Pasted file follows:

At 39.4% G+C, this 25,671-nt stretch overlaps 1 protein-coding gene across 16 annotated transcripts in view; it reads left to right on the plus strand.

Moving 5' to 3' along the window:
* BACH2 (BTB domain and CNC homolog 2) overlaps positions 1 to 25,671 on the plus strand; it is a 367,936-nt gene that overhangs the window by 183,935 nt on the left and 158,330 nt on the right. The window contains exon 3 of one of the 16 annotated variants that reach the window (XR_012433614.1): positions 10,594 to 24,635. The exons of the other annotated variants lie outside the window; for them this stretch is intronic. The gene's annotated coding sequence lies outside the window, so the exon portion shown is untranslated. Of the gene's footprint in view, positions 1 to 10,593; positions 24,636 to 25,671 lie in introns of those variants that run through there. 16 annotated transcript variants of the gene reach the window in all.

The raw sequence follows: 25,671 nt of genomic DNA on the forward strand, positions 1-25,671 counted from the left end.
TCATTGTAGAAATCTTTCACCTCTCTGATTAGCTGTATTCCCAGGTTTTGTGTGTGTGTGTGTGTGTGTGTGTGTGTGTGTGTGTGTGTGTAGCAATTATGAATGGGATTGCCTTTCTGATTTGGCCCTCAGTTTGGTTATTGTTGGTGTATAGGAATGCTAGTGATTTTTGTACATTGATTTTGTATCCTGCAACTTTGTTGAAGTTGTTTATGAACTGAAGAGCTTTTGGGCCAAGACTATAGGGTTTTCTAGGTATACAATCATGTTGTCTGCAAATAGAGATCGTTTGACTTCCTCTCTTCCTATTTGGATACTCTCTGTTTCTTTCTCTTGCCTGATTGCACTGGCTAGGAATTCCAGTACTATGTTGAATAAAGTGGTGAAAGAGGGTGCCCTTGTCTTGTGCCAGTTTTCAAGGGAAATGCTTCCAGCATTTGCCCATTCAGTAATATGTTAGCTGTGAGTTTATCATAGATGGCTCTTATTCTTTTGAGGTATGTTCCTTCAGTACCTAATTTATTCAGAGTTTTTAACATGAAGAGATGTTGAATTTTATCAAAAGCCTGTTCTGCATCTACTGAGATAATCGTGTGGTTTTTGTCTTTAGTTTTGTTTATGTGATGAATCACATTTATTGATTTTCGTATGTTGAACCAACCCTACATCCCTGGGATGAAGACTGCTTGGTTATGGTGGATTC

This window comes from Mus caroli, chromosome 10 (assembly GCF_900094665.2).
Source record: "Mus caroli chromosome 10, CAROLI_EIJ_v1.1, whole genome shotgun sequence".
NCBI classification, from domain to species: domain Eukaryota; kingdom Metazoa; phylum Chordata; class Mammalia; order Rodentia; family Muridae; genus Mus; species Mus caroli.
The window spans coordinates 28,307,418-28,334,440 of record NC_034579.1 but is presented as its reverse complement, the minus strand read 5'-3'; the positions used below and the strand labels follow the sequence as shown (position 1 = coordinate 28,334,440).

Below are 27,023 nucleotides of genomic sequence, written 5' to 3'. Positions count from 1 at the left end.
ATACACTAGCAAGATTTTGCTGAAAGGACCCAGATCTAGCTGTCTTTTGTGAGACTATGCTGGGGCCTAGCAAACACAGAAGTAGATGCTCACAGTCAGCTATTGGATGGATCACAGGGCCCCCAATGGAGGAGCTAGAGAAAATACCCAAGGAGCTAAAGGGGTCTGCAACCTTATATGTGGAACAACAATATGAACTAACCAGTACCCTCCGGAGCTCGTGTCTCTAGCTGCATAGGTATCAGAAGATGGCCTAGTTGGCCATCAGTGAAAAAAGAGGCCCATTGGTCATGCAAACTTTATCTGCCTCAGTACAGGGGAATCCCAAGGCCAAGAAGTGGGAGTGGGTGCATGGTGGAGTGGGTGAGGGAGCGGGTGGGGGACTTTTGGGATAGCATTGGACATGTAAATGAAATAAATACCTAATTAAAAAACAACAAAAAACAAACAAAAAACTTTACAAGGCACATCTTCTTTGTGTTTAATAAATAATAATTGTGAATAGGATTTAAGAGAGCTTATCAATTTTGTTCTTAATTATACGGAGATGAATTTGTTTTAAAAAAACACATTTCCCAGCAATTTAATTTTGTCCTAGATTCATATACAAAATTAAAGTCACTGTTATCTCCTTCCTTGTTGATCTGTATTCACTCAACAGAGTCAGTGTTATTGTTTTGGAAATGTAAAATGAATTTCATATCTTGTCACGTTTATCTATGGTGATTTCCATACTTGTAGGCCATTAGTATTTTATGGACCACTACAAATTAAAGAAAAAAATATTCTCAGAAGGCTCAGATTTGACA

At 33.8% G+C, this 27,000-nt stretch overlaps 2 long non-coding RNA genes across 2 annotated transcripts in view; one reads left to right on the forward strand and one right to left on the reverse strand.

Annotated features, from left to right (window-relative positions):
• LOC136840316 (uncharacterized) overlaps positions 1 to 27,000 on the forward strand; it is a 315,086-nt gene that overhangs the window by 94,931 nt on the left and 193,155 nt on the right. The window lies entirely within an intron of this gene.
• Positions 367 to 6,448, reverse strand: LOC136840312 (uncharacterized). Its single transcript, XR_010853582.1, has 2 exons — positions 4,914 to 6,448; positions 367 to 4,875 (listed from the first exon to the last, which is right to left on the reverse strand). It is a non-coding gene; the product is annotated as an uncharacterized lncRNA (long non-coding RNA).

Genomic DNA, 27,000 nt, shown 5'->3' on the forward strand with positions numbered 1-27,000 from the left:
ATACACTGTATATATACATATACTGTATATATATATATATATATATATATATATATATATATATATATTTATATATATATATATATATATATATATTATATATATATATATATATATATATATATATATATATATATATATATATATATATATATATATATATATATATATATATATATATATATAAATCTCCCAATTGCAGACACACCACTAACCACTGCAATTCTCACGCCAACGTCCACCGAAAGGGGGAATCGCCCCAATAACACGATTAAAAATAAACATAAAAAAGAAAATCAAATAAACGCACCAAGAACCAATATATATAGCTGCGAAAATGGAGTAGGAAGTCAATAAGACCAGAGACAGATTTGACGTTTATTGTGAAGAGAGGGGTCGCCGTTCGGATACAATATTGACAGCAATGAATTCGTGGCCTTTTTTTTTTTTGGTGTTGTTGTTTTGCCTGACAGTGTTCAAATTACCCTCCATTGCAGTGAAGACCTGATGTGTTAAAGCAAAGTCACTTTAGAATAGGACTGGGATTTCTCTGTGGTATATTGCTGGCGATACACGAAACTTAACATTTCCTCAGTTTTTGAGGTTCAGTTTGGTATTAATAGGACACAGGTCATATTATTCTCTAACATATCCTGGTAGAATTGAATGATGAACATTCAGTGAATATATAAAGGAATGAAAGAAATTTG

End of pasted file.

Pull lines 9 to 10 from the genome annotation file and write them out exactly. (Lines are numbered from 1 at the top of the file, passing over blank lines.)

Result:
The window spans coordinates 28,307,418-28,334,440 of record NC_034579.1 but is presented as its reverse complement, the minus strand read 5'-3'; the positions used below and the strand labels follow the sequence as shown (position 1 = coordinate 28,334,440).

Below are 27,023 nucleotides of genomic sequence, written 5' to 3'. Positions count from 1 at the left end.